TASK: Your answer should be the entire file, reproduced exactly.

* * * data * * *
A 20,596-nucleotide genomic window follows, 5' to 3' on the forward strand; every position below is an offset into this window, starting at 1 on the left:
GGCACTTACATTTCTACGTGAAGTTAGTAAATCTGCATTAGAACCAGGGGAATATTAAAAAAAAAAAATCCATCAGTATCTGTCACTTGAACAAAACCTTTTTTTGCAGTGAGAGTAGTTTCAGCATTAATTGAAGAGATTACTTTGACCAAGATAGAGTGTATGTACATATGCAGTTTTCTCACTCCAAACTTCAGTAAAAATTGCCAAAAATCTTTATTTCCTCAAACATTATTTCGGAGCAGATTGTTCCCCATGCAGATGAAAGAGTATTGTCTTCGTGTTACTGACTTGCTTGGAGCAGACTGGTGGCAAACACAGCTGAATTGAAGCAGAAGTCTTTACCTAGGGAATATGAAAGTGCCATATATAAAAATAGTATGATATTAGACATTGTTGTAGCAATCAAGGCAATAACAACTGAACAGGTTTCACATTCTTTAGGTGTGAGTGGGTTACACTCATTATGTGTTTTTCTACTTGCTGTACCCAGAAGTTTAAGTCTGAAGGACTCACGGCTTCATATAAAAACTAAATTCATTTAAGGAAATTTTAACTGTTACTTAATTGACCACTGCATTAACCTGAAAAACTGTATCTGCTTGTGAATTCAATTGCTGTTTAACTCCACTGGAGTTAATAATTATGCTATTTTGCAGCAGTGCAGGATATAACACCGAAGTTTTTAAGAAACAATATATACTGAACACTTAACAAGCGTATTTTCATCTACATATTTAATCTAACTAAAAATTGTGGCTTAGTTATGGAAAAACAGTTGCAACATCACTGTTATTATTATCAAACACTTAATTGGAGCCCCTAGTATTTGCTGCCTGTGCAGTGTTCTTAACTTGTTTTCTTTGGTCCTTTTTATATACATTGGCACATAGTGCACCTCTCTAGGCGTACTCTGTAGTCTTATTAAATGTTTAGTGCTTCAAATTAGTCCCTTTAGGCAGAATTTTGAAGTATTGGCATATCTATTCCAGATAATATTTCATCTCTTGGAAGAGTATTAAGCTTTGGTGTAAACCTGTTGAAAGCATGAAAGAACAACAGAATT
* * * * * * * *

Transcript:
A 20,596-nucleotide genomic window follows, 5' to 3' on the forward strand; every position below is an offset into this window, starting at 1 on the left:
GGCACTTACATTTCTACGTGAAGTTAGTAAATCTGCATTAGAACCAGGGGAATATTAAAAAAAAAAAATCCATCAGTATCTGTCACTTGAACAAAACCTTTTTTTGCAGTGAGAGTAGTTTCAGCATTAATTGAAGAGATTACTTTGACCAAGATAGAGTGTATGTACATATGCAGTTTTCTCACTCCAAACTTCAGTAAAAATTGCCAAAAATCTTTATTTCCTCAAACATTATTTCGGAGCAGATTGTTCCCCATGCAGATGAAAGAGTATTGTCTTCGTGTTACTGACTTGCTTGGAGCAGACTGGTGGCAAACACAGCTGAATTGAAGCAGAAGTCTTTACCTAGGGAATATGAAAGTGCCATATATAAAAATAGTATGATATTAGACATTGTTGTAGCAATCAAGGCAATAACAACTGAACAGGTTTCACATTCTTTAGGTGTGAGTGGGTTACACTCATTATGTGTTTTTCTACTTGCTGTACCCAGAAGTTTAAGTCTGAAGGACTCACGGCTTCATATAAAAACTAAATTCATTTAAGGAAATTTTAACTGTTACTTAATTGACCACTGCATTAACCTGAAAAACTGTATCTGCTTGTGAATTCAATTGCTGTTTAACTCCACTGGAGTTAATAATTATGCTATTTTGCAGCAGTGCAGGATATAACACCGAAGTTTTTAAGAAACAATATATACTGAACACTTAACAAGCGTATTTTCATCTACATATTTAATCTAACTAAAAATTGTGGCTTAGTTATGGAAAAACAGTTGCAACATCACTGTTATTATTATCAAACACTTAATTGGAGCCCCTAGTATTTGCTGCCTGTGCAGTGTTCTTAACTTGTTTTCTTTGGTCCTTTTTATATACATTGGCACATAGTGCACCTCTCTAGGCGTACTCTGTAGTCTTATTAAATGTTTAGTGCTTCAAATTAGTCCCTTTAGGCAGAATTTTGAAGTATTGGCATATCTATTCCAGATAATATTTCATCTCTTGGAAGAGTATTAAGCTTTGGTGTAAACCTGTTGAAAGCATGAAAGAACAACAGAATT